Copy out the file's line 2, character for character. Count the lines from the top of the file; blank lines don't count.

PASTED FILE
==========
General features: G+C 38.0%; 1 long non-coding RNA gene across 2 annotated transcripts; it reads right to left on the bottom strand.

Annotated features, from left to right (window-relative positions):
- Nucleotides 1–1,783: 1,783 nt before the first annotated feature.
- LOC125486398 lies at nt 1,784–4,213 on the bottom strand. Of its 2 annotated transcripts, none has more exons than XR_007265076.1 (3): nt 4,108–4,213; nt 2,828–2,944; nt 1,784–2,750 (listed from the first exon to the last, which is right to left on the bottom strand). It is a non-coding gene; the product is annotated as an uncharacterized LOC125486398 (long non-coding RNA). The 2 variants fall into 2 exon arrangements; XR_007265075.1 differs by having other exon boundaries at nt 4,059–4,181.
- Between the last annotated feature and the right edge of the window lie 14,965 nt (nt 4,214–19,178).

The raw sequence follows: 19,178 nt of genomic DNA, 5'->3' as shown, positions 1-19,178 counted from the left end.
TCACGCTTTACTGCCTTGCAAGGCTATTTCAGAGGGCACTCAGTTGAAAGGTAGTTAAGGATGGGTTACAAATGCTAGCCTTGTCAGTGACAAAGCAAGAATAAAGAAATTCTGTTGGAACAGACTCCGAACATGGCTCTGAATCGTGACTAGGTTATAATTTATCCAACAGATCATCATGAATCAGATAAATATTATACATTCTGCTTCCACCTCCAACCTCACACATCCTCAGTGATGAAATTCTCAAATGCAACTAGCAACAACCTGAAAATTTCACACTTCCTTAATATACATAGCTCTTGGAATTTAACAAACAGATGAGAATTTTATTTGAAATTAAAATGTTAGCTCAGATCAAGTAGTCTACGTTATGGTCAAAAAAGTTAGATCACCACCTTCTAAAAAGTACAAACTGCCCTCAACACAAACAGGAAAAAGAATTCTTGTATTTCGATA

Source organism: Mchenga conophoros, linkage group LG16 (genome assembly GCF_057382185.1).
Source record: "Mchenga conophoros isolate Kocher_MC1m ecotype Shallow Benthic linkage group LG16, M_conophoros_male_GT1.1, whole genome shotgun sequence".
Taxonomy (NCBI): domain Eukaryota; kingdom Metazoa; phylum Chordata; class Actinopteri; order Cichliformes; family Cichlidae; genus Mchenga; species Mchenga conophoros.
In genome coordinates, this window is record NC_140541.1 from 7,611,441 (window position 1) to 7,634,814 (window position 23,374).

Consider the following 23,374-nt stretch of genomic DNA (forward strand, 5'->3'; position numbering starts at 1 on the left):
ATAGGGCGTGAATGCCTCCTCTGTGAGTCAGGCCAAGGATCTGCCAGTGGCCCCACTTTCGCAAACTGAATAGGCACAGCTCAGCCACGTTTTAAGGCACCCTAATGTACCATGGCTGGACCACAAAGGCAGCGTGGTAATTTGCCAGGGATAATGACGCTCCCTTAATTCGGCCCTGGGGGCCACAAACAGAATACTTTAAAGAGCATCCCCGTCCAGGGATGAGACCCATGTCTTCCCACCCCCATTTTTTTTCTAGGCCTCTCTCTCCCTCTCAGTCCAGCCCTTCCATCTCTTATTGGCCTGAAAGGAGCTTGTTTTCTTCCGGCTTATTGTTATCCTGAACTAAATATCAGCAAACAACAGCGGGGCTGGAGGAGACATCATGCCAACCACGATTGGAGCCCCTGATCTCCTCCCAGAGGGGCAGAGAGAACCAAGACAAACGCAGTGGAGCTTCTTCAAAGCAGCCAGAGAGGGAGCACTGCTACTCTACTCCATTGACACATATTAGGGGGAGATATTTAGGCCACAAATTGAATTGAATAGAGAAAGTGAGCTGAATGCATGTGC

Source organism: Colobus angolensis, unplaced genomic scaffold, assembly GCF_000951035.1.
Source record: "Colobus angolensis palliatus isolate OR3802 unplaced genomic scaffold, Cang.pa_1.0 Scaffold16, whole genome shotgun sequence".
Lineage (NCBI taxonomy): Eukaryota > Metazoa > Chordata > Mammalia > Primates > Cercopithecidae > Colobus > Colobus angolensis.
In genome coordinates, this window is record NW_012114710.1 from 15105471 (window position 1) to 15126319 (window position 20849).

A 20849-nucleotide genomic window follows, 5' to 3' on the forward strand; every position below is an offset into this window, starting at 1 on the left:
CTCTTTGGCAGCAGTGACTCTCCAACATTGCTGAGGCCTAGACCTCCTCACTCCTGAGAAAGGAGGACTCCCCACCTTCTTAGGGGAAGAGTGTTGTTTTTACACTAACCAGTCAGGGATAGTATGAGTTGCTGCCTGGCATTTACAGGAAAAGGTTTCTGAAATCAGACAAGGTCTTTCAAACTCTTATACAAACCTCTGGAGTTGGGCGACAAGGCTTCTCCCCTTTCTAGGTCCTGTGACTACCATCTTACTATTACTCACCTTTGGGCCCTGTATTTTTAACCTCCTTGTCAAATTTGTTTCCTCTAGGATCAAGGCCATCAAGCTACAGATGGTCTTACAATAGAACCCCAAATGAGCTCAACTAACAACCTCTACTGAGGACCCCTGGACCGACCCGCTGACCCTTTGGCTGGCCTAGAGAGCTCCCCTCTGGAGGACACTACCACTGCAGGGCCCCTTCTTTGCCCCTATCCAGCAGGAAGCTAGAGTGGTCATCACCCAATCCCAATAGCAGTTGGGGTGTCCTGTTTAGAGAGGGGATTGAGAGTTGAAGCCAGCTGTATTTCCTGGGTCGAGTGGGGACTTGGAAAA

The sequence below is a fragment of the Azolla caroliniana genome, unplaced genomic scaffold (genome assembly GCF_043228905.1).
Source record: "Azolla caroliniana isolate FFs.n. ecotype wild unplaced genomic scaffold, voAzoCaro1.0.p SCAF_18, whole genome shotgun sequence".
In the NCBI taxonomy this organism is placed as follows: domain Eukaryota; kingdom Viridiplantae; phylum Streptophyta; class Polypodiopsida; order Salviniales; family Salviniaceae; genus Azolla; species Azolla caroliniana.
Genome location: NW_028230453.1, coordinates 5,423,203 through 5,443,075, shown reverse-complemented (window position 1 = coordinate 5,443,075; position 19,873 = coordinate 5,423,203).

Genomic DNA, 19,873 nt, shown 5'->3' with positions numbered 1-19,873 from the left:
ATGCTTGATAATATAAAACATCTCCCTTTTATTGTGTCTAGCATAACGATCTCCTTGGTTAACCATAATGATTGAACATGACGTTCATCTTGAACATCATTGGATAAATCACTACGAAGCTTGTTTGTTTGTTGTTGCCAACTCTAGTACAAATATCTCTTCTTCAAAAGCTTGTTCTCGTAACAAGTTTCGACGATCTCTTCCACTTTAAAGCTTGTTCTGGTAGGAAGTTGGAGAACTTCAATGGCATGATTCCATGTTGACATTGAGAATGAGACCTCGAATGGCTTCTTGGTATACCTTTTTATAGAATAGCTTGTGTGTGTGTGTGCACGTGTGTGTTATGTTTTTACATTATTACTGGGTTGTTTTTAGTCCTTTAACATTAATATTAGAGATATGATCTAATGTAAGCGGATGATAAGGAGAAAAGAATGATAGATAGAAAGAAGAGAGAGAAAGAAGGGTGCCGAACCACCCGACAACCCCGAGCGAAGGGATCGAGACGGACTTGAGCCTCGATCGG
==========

Annotated features, from left to right (window-relative positions):